<b>expr.c</b>, <b>insert.c</b> <b>select.c</b>, <b>update.c</b>, 
and <b>where.c</b>.
In these files is where most of the serious magic happens.
<b>expr.c</b> handles code generation for expressions.
<b>where.c</b> handles code generation for WHERE clauses on
SELECT, UPDATE and DELETE statements.  The files
<b>delete.c</b>, <b>insert.c</b>, <b>select.c</b>, and
<b>update.c</b> handle the code generation for SQL statements
with the same names.  (Each of these files calls routines
in <b>expr.c</b> and <b>where.c</b> as necessary.)  All other
SQL statements are coded out of <b>build.c</b>.</p>

<h2>Virtual Machine</h2>

<p>The program generated by the code generator is executed by
the virtual machine.  Additional information about the virtual
machine is <a href="opcode.html">available separately</a>.
To summarize, the virtual machine implements an abstract computing
engine specifically designed to manipulate database files.  The
machine has a stack which is used for intermediate storage.
Each instruction contains an opcode and
up to three additional operands.</p>

<p>The virtual machine is entirely contained in a single
source file <b>vdbe.c</b>.  The virtual machine also has
its own header file <b>vdbe.h</b> that defines an interface
between the virtual machine and the rest of the SQLite library.</p>

<h2>B-tree Driver</h2>

<p>An SQLite database is maintained on disk using a B-tree implementation
found in the <b>btree.c</b> source file.  A separate B-tree is used for
each table and index in the database.  All B-trees are stored in the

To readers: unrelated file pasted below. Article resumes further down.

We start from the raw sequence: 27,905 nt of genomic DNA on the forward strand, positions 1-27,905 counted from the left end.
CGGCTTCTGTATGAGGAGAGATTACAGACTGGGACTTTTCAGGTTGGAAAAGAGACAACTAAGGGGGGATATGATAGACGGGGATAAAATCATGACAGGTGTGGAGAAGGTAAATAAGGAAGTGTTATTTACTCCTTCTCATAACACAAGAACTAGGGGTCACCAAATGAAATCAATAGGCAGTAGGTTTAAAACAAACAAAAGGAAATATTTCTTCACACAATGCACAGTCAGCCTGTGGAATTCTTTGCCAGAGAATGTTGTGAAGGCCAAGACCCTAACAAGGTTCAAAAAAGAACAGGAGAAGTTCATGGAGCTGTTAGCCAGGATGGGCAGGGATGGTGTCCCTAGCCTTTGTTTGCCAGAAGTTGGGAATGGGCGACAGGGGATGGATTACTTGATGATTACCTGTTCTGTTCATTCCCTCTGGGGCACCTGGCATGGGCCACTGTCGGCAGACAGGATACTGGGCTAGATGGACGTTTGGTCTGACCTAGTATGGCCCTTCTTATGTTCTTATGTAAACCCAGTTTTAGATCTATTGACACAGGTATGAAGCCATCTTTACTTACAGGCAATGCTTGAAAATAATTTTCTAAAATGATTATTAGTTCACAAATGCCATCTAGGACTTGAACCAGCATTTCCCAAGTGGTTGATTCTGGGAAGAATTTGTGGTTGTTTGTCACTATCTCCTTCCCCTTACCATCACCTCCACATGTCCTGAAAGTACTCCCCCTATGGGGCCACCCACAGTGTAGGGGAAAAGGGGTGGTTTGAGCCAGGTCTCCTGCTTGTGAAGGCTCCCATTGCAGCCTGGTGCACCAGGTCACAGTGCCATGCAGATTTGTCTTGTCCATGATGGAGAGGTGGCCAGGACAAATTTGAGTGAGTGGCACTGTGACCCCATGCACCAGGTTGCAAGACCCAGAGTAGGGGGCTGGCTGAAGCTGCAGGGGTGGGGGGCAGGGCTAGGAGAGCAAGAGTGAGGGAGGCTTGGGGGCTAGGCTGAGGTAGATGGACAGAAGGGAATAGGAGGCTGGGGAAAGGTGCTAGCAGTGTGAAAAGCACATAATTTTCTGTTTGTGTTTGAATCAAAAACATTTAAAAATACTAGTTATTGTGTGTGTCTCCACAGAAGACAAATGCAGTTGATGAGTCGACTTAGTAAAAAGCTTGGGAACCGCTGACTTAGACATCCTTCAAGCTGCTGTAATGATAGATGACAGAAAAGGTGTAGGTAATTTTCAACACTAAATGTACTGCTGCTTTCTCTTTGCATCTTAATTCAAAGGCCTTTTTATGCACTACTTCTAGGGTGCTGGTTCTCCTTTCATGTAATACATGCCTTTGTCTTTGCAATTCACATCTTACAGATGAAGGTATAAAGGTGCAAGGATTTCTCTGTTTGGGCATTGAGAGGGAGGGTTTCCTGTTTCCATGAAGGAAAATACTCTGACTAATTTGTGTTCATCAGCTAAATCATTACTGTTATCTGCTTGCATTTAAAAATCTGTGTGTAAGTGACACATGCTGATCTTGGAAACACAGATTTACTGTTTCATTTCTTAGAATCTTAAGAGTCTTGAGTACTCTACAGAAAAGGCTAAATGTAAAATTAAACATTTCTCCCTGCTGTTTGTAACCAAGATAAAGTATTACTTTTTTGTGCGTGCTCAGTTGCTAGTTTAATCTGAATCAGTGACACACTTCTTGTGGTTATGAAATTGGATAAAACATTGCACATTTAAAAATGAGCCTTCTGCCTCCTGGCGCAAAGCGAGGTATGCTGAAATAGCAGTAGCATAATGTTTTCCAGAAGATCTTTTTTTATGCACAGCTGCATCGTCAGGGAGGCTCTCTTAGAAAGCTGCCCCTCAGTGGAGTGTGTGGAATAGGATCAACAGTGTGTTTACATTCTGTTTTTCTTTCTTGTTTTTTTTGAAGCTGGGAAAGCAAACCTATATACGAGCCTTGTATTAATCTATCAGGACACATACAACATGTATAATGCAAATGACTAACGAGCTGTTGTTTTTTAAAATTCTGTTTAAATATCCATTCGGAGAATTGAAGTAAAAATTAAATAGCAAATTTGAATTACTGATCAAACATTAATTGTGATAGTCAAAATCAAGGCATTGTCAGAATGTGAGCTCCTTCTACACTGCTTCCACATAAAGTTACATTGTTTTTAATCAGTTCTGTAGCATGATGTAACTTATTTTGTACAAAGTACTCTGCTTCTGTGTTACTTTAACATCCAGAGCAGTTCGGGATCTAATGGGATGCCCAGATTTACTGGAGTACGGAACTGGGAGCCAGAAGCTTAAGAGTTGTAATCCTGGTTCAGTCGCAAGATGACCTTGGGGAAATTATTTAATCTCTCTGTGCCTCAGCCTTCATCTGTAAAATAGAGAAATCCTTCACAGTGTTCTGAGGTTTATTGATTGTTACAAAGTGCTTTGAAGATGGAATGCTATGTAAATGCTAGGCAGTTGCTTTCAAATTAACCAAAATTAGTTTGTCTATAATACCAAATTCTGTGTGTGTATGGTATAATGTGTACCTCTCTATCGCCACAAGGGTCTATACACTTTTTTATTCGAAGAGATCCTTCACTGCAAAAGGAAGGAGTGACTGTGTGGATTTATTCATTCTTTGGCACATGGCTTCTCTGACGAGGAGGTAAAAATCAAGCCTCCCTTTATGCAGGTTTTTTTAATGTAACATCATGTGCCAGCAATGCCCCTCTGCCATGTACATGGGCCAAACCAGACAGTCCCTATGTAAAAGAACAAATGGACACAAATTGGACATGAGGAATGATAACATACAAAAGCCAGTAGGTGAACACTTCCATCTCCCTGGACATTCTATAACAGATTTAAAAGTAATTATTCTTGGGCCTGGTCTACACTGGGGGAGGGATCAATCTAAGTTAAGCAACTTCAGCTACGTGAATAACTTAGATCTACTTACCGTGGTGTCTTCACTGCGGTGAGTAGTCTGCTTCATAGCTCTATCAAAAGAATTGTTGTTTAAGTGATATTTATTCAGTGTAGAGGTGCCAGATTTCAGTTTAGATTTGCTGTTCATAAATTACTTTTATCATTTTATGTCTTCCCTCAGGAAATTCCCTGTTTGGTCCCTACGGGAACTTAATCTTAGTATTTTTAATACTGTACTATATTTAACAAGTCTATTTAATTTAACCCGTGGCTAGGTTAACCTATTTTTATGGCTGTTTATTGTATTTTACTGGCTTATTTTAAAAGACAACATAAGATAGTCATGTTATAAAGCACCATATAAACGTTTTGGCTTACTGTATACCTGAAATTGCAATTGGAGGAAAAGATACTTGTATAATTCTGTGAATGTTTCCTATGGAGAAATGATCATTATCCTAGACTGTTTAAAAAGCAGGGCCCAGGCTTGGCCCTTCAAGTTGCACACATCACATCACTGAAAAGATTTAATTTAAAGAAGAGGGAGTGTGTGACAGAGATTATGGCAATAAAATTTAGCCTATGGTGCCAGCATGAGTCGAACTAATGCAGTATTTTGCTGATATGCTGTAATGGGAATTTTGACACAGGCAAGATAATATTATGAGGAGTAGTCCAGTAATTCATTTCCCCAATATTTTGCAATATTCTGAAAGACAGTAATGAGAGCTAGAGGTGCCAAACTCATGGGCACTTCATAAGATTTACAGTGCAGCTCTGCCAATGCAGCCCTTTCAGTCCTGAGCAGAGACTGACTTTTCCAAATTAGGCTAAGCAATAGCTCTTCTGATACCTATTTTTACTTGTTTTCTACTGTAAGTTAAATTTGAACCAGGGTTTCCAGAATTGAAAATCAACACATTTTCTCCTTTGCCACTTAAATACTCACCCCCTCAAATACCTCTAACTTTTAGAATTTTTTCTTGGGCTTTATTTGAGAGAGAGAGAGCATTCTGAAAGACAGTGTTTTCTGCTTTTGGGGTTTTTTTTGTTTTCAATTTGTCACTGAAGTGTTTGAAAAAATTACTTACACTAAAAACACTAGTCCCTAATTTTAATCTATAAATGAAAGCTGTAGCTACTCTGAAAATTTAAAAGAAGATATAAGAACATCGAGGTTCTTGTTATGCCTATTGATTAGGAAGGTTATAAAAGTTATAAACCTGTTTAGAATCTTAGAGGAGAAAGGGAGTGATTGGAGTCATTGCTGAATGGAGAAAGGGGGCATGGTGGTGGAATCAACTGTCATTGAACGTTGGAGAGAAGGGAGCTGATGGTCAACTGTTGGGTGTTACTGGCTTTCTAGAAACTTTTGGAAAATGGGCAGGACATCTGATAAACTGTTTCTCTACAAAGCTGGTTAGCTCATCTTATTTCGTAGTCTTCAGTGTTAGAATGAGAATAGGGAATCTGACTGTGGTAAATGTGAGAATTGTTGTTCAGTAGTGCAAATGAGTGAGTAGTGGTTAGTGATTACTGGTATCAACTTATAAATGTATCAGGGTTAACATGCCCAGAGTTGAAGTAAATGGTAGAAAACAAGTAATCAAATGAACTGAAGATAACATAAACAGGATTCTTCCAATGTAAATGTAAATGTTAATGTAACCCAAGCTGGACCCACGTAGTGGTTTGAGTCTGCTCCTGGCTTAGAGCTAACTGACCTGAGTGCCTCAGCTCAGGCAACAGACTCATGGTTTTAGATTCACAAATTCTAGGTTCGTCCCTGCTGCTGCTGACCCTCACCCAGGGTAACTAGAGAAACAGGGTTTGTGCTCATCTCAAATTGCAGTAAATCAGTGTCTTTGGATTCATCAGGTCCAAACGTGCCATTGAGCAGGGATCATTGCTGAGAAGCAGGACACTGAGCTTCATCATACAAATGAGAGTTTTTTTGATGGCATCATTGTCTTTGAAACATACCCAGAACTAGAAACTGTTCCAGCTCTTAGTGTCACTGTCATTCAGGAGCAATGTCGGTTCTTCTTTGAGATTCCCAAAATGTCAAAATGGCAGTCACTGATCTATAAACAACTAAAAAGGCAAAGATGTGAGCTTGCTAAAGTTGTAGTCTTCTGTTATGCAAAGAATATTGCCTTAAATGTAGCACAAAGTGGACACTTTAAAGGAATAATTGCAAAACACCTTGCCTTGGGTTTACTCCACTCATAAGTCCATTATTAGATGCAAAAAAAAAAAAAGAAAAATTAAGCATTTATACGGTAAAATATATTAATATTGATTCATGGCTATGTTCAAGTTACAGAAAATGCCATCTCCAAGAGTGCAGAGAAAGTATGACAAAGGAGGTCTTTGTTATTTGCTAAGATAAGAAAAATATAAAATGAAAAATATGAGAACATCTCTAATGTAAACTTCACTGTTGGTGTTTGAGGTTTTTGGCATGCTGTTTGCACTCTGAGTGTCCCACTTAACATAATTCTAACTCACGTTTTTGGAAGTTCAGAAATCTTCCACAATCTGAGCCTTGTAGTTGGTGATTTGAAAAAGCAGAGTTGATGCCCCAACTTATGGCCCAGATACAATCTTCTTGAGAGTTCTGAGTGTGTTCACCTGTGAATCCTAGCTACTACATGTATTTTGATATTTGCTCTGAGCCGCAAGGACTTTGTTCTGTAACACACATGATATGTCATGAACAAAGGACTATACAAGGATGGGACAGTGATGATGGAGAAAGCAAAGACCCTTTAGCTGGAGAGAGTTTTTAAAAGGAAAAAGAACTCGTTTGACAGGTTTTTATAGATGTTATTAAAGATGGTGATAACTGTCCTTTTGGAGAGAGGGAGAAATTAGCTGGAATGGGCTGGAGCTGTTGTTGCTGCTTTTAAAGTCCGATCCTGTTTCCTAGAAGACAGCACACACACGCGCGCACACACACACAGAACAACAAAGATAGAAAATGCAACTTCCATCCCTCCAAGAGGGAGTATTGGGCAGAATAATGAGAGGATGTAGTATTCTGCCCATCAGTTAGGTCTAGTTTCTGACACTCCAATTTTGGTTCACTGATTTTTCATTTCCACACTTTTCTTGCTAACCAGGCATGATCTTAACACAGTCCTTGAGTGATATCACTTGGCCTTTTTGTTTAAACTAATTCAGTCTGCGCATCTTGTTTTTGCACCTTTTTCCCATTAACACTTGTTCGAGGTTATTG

same disk file.  Each page of a B-tree is 1024 bytes in size.  The key
and data for an entry are stored together in an area called "payload".
Up to 236 bytes of payload can be stored on the same page as the B-tree
entry.  Any additional payload is stored in a chain of overflow pages.</p>

<p>The interface to the B-tree subsystem is defined by the header file

<h2>Page Cache</h2>

<p>The B-tree module requests information from the disk in 1024 byte
chunks.  The page cache is reponsible for reading, writing, and
caching these chunks at the behest of the B-tree module.
The page cache also provides the rollback and atomic commit abstraction
and takes care of reader/writer locking of the database file.  The
B-tree driver requests particular pages from the page cache and notifies
the page cache when it wants to modify pages or commit or rollback
changes and the page cache handles all the messy details of making sure
the requests are handled quickly, safely, and efficiently.</p>

<p>The code to implement the page cache is contained in the single C
source file <b>pager.c</b>.  The interface to the page cache subsystem
is defined by the header file <b>pager.h</b>.

<h2>OS Interface</h2>

In order to provide portability between POSIX and Win32 operating systems,
SQLite uses an abstraction layer to interace with the operating system.
The <b>os.c</b> file contains about 20 routines used for opening and
closing files, deleting files, creating and deleting locks on files,
flushing the disk cache, and so forth.  Each of these functions contains
two implementations separated by #ifdefs: one for POSIX and the other
for Win32.  The interface to the OS abstraction layer is defined by
the <b>os.h</b> header file.

puts {